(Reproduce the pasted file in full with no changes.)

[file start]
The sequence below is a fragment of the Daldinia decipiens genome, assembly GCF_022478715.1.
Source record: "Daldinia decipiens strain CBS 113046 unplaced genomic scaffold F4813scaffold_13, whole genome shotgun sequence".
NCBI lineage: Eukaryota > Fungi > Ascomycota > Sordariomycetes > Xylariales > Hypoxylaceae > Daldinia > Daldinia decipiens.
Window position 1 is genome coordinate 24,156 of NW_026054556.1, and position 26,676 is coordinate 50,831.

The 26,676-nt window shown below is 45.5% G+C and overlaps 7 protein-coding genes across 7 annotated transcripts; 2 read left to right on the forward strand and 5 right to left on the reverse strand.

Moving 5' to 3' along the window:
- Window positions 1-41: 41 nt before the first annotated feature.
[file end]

The sequence below is a fragment of the Daldinia decipiens genome, assembly GCF_022478715.1.
Source record: "Daldinia decipiens strain CBS 113046 unplaced genomic scaffold F4813scaffold_13, whole genome shotgun sequence".
NCBI lineage: Eukaryota > Fungi > Ascomycota > Sordariomycetes > Xylariales > Hypoxylaceae > Daldinia > Daldinia decipiens.
Window position 1 is genome coordinate 24,156 of NW_026054556.1, and position 26,676 is coordinate 50,831.

The 26,676-nt window shown below is 45.5% G+C and overlaps 7 protein-coding genes across 7 annotated transcripts; 2 read left to right on the forward strand and 5 right to left on the reverse strand.

Moving 5' to 3' along the window:
- Window positions 1-41: 41 nt before the first annotated feature.